Column: Dueling winners, an unsatisfying end to golf season
ATLANTA (AP) Xander Schauffele won the tournament. Justin Thomas won the $10 million.
There was plenty of drama but no satisfaction.
The PGA Tour must figure out a better way to end its season.
This was roughly akin to the New York Giants winning the Super Bowl in 2008, only to get to the locker room and watch the New England Patriots receive the Lombardi Trophy because they had the better season.
Schauffele played the role of the Giants on Sunday, rolling in a 3-footer for birdie at the final hole – the ball whirling all the way around the lip before dropping in – to complete his sudden, stunning rise with an improbable victory in the Tour Championship.
But the biggest prize at East Lake, the FedEx Cup and its hefty payout, went to the guy who finished second.
That’s not to say Thomas wasn’t a worthy recipient. The 24-year-old had a breakout season, winning five times including his first major title at the PGA Championship. He’s the future of golf along with Jordan Spieth, Rory McIlroy, Jon Rahm and a handful of other 20-somethings.
But it felt downright anticlimactic to have two guys standing alongside the 18th green, divvying up the accolades and the prizes.
Thomas was actually a big miffed about how it all went down.
He wanted to win the tournament more than anything.
He finished one shot behind Schauffele.
”It feels very weird,” Thomas conceded. ”I’m sure people were kind of shocked at my reactions or my tone because I was – I mean, I wasn’t mad – but my competitive nature, I mean, I was upset. I felt like I had a great chance to win this tournament, and I didn’t.”
To be fair, the Tour has always been faced with a staggering challenge when it comes to drawing more eyeballs to its season finale, to transform this tournament into one that even casual golf fans will be talking about for years to come.
The four major championships are bigger, and always will be.
So is the every-other-year Ryder Cup.
Ditto for The Players Championship and perhaps the Memorial.
Moving the PGA Championship from August to May beginning in 2019 is a huge step in the right direction, as is reducing the FedEx Cup playoff from four events to three, all of which will allow the golf season to officially end on Labor Day weekend – right as the football season is kicking off.
That’s not enough.
There’s been talk of ending the Tour Championship on Saturday, leaving the final day for the top players to compete over 18 holes, maybe even 36, to determine who gets the $10 million prize. While that might be an improvement, it still seems more of a gimmick than a real solution.
Why not go all in?
The top 125 players from the regular season make the playoffs. Two playoff events reduce the field to 30 players for the Tour Championship, basically the same way it’s done now. The finale is a winner-take-all for the FedEx Cup and the $10 million (or an even bigger prize, if you combine the money that is now divided between the tournament and the playoff).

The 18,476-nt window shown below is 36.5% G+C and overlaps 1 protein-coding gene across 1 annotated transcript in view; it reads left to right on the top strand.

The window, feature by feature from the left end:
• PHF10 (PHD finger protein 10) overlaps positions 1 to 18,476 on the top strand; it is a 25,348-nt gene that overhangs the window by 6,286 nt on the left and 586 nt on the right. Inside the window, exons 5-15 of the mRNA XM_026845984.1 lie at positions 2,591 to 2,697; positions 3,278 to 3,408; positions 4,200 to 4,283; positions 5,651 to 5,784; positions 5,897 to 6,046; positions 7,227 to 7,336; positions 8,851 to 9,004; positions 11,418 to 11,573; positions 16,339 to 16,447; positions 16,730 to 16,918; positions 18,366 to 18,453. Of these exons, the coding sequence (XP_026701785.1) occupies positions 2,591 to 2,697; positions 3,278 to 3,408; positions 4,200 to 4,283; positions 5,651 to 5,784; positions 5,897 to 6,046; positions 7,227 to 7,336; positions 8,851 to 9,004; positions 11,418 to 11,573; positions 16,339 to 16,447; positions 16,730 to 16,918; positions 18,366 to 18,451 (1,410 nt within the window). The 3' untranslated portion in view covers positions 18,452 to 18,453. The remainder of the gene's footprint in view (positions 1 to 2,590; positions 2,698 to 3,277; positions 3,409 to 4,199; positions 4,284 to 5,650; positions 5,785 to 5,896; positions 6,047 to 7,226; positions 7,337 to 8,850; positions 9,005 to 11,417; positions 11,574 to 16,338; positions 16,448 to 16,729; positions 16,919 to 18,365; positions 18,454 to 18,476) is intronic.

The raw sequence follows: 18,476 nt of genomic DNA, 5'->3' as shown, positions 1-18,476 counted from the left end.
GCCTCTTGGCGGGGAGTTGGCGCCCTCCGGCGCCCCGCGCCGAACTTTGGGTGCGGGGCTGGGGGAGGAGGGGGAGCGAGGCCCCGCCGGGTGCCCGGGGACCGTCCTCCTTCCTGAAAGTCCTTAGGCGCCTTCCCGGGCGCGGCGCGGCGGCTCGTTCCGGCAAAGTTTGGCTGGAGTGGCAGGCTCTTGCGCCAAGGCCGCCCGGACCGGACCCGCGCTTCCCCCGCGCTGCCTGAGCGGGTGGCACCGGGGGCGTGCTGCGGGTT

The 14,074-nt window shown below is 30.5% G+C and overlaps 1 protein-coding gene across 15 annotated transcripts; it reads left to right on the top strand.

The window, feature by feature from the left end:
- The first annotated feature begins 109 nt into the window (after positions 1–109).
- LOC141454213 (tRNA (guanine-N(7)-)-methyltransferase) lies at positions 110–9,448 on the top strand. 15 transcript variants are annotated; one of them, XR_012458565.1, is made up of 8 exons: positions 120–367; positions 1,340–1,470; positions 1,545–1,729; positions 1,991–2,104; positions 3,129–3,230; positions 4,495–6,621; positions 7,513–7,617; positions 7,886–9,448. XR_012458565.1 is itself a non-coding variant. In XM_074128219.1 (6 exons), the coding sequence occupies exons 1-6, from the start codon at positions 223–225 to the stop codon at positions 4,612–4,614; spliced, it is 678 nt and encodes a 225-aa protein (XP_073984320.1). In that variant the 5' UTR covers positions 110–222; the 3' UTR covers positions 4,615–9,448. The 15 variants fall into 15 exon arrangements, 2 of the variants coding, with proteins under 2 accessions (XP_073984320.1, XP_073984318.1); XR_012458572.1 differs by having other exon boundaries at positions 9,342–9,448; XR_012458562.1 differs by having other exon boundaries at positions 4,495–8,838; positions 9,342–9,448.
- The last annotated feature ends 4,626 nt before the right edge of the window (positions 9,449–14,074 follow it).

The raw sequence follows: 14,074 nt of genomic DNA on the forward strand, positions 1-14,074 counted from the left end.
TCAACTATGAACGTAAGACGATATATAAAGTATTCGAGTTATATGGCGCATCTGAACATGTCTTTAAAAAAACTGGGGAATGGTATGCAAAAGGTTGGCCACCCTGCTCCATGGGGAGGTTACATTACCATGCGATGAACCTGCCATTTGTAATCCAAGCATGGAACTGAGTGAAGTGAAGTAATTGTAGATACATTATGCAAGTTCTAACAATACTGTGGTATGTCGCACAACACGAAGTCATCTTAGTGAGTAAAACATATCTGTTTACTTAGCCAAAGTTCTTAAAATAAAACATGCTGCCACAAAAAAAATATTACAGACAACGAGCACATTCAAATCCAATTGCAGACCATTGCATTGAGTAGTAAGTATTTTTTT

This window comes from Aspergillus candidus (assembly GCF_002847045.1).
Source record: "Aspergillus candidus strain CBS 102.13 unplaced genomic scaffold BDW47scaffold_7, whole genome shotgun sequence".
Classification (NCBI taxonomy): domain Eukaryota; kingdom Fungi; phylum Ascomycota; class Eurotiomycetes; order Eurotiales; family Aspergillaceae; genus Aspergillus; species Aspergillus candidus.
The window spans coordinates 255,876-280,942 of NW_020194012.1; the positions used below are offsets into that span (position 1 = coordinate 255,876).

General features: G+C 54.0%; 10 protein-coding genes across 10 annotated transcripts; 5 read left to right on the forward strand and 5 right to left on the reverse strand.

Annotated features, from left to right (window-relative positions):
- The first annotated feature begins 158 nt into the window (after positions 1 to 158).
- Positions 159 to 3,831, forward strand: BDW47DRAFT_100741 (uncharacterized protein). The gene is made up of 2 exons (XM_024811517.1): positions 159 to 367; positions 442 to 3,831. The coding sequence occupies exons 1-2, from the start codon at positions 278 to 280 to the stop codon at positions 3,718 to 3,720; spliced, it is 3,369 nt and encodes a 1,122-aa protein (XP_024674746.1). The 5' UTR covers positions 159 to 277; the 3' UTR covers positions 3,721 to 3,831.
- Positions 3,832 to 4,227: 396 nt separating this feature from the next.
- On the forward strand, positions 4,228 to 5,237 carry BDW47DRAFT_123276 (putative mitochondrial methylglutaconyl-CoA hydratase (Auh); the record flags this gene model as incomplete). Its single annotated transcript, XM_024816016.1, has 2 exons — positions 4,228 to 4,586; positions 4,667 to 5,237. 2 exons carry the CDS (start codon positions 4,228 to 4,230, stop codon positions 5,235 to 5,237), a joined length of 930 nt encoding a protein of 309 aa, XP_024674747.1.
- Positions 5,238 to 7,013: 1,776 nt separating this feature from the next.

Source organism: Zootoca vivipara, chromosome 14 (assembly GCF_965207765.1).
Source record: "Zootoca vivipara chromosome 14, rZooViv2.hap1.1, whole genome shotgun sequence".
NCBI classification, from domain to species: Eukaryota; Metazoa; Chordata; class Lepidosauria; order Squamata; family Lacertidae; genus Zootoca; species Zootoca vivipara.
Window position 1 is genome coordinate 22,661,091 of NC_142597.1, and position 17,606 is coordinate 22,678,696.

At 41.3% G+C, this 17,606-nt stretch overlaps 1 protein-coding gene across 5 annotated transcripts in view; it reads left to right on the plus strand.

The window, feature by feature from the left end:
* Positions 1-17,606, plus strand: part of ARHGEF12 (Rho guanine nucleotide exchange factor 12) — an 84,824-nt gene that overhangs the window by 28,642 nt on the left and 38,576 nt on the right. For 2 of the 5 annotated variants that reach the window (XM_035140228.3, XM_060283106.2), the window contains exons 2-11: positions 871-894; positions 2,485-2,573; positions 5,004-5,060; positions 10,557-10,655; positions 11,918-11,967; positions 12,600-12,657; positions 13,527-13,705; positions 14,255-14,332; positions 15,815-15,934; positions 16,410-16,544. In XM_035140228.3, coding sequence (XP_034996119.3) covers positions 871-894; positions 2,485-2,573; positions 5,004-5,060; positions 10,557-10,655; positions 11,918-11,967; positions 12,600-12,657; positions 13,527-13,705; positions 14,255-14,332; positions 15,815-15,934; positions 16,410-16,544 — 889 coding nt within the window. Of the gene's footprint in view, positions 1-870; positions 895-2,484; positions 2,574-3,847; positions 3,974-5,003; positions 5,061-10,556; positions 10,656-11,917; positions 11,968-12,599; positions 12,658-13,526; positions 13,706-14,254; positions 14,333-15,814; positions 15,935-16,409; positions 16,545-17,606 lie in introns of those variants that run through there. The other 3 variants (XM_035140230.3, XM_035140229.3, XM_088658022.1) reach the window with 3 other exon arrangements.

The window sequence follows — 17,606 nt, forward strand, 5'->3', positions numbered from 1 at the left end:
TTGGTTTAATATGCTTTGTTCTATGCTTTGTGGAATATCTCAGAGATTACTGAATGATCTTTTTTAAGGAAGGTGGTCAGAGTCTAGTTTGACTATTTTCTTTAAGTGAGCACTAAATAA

It wouldn’t necessarily be the fairest format, but most playoffs aren’t fair.
Just ask the Patriots.
But everyone still talks about that Super Bowl they lost after a perfect regular season.
Schauffele would’ve gone down as one of the most unlikely champions in FedEx Cup history, a 23-year-old rookie who was simply worried about keeping his tour card before an amazing summer stamped him as another rising star. When that final tap did nearly a full revolution around the cup, it should’ve truly been a putt to remember.
Or maybe, with so much on the line, Schauffele wouldn’t have been in that position in the first place. He wasn’t really focused on winning the FedEx Cup, entering the Tour Championship with only a slight chance of capturing both titles since he was so low in the points.
”There’s so much hype about this trophy right here,” Schauffele said, motioning toward the silver bowl that went to Thomas, ”maybe that’s what made me feel a little more at ease today.”
Again, in fairness to the Tour, this was the first time since 2009 that the finale produced two different winners.
The system that began a decade ago has already received some much-needed tweaking, and more is surely on the way.
”I don’t know if changes will be made or how soon or whatever it may be, but I know they’re going to be for the better and we’re all going to be on board,” Thomas said.
After making the rounds to various sponsors and media outlets, he was feeling a whole lot better about how the day turned out.
He had $10 million and a shiny new trophy.
”It’s odd getting something so tremendous, one of my best achievements in my career, without winning a golf tournament,” Thomas said, breaking into a smile. ”It feels different, but it’s still great.”
It could be even better.
Paul Newberry is a sports columnist for The Associated Press. Write to him at pnewberry(at)ap.org or at https://twitter.com/pnewberry1963 . His work can be found at https://apnews.com/search/paul%20newberry
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